Redcar and Cleveland Virtual School
Redcar and Cleveland Virtual School clearly recognises its role as a corporate parent of children in our care within the Local Authority. As such the school will continually strive to champion children in our care education through:
- Continually monitoring and assessing their educational needs;
- Promoting their best interests within a school setting regarding academic attainment and pastoral wellbeing;
- Ensuring their voices and opinions are heard;
- Championing the provision of educational enrichment opportunities for them;
- Providing advice and support to schools and staff, both inside and outside the Local Authority, who support Redcar and Cleveland children in our care.
Our aim is based on the statutory requirements set out in the Department for Education guidance: promoting the education of looked -after and previously looked-after children; statutory guidance for local authorities; February 2018.
The Virtual School
The Virtual School is not a physical building that children and young people attend. The role of the Virtual School is to promote the educational achievement of children in the care of Redcar and Cleveland Borough Council and those previously in our care. We support schools and education settings so that they can support children in our care and children previously in our care to enjoy school, engage with it positively and achieve successful outcomes.
Legal definition of 'looked-after' children
Within Redcar and Cleveland, we talk about children in our care to recognise our role as corporate parent. The phrase children in our care relates to children who are known legally as 'looked-after'. Please see below an exert from The Children Act 1989 which defines this term:
The 1989 Act places an obligation on local authorities to promote the educational achievement of Looked After Children. The authority must give particular attention to the educational implications of any decision about the welfare of a looked after child. (The duty to promote educational achievement does not apply to children receiving short breaks, as in those cases the responsibility rests with the parent (regulation 42). 'Looked after' is a legal term which applies to children who are in the care of the Local Authority (LA). There are two main types of looked after children:
- The child's parents may agree that the child goes into care or the child requests to go into care. This is often referred to a 'Section 20'.
- The child may be legally removed from their parents without the parents' consent. This is when the court has concluded that a child could be harmed if they stay at home. This is referred to as a 'Care Order or Section 31'.
The Local Authority has a statutory duty to look after the child – this includes ensuring they receive the best education possible. The Local Authority assumes the role of 'corporate parent'. This responsibility is held by every adult employed by the Local Authority including those who work in schools.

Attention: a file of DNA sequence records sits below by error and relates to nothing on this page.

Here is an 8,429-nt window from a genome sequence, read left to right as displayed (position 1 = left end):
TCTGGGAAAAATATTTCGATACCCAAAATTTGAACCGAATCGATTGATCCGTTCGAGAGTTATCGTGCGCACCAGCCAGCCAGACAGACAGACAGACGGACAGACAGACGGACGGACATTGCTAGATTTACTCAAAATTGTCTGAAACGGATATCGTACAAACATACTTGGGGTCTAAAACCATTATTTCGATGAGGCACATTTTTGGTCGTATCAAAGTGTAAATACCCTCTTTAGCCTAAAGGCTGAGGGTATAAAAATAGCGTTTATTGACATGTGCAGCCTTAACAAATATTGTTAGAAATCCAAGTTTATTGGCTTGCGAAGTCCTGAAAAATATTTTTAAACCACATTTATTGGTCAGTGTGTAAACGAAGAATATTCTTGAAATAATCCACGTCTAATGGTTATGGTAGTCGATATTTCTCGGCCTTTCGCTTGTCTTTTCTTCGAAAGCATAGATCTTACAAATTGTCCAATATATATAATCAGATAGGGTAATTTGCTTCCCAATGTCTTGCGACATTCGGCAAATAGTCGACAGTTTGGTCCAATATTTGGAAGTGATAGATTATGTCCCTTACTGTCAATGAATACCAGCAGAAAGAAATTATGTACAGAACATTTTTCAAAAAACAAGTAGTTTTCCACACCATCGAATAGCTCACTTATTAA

Children previously in our care (previously 'looked-after')
In line with Promoting the education of looked-after children and previously looked-after children, February 2018, previously looked-after children are classed as those who:
are no longer looked after by a local authority in England and Wales (as defined by the Children Act 1989 or Part 6 of the Social Services and Well- 2 An 'eligible' child is a child who is looked-after, aged 16 or 17 and has been looked after by a local authority for a period of 13 weeks or periods amounting in total to 13 weeks, which began after they reached 14 and ended after they reached 16. 7 being (Wales) Act 2014) because they are the subject of an adoption, special guardianship or child arrangements order;
were adopted from 'state care' outside England and Wales. 'State care' is care provided by a public authority, a religious organisation, or any other organisation whose sole or main purpose is to benefit society.
The duty applies to children who are in early years provision (secured by the local authority under section 7(1) of the Childcare Act 2006) and continues throughout the compulsory years of education where the child is in provision funded in part or in full by the state.
The role of the virtual school for young people previously in our care is to promote their educational achievement through the provision of information and advice to their parents and schools. Parents should feel free to contact the virtual school with requests for advice and guidance around a young person's education.
The virtual school works closely with Adoption Tees Valley (ATV) to help support parents of an adopted child. The contact number for the duty social worker for ATV is detailed below which is available for parents of adopted children to contact directly for advice and guidance.
For more information about the Redcar and Cleveland Virtual School, please contact us using the details below.
- Redcar and Cleveland Virtual School 01642 837705
- Adoption Tees Valley duty social worker 01287 526400